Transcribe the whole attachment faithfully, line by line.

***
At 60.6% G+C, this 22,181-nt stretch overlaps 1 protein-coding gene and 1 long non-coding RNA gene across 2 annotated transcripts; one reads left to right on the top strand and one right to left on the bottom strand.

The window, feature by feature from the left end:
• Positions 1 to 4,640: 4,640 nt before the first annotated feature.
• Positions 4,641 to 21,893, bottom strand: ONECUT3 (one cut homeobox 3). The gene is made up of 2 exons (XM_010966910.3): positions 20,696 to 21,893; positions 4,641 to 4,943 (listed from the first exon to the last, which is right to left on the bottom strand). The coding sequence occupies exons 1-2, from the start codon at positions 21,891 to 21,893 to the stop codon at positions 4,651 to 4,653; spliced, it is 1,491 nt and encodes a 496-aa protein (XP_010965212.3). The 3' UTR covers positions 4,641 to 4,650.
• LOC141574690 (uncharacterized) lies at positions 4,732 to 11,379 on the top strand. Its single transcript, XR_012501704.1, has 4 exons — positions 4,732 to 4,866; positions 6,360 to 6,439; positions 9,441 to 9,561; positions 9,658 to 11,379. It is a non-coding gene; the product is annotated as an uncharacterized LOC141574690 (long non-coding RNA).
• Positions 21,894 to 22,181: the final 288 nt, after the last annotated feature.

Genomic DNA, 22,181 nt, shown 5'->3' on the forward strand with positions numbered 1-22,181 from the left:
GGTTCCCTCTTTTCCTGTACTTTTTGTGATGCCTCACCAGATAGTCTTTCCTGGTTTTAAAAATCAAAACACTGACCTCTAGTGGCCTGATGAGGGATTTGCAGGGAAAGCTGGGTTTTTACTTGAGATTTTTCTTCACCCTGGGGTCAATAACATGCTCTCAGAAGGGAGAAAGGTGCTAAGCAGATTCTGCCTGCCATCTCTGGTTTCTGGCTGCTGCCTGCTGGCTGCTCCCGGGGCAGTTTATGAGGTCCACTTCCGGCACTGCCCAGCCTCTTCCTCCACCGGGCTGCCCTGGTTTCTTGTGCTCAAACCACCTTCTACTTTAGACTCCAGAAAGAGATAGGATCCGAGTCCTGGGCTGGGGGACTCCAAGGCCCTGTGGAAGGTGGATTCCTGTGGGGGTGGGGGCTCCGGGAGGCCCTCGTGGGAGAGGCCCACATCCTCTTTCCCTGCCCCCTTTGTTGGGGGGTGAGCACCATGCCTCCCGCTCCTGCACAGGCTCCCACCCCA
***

At 60.6% G+C, this 22,181-nt stretch overlaps 1 protein-coding gene and 1 long non-coding RNA gene across 2 annotated transcripts; one reads left to right on the top strand and one right to left on the bottom strand.

The window, feature by feature from the left end:
• Positions 1 to 4,640: 4,640 nt before the first annotated feature.
• Positions 4,641 to 21,893, bottom strand: ONECUT3 (one cut homeobox 3). The gene is made up of 2 exons (XM_010966910.3): positions 20,696 to 21,893; positions 4,641 to 4,943 (listed from the first exon to the last, which is right to left on the bottom strand). The coding sequence occupies exons 1-2, from the start codon at positions 21,891 to 21,893 to the stop codon at positions 4,651 to 4,653; spliced, it is 1,491 nt and encodes a 496-aa protein (XP_010965212.3). The 3' UTR covers positions 4,641 to 4,650.
• LOC141574690 (uncharacterized) lies at positions 4,732 to 11,379 on the top strand. Its single transcript, XR_012501704.1, has 4 exons — positions 4,732 to 4,866; positions 6,360 to 6,439; positions 9,441 to 9,561; positions 9,658 to 11,379. It is a non-coding gene; the product is annotated as an uncharacterized LOC141574690 (long non-coding RNA).
• Positions 21,894 to 22,181: the final 288 nt, after the last annotated feature.

Genomic DNA, 22,181 nt, shown 5'->3' on the forward strand with positions numbered 1-22,181 from the left:
GGTTCCCTCTTTTCCTGTACTTTTTGTGATGCCTCACCAGATAGTCTTTCCTGGTTTTAAAAATCAAAACACTGACCTCTAGTGGCCTGATGAGGGATTTGCAGGGAAAGCTGGGTTTTTACTTGAGATTTTTCTTCACCCTGGGGTCAATAACATGCTCTCAGAAGGGAGAAAGGTGCTAAGCAGATTCTGCCTGCCATCTCTGGTTTCTGGCTGCTGCCTGCTGGCTGCTCCCGGGGCAGTTTATGAGGTCCACTTCCGGCACTGCCCAGCCTCTTCCTCCACCGGGCTGCCCTGGTTTCTTGTGCTCAAACCACCTTCTACTTTAGACTCCAGAAAGAGATAGGATCCGAGTCCTGGGCTGGGGGACTCCAAGGCCCTGTGGAAGGTGGATTCCTGTGGGGGTGGGGGCTCCGGGAGGCCCTCGTGGGAGAGGCCCACATCCTCTTTCCCTGCCCCCTTTGTTGGGGGGTGAGCACCATGCCTCCCGCTCCTGCACAGGCTCCCACCCCA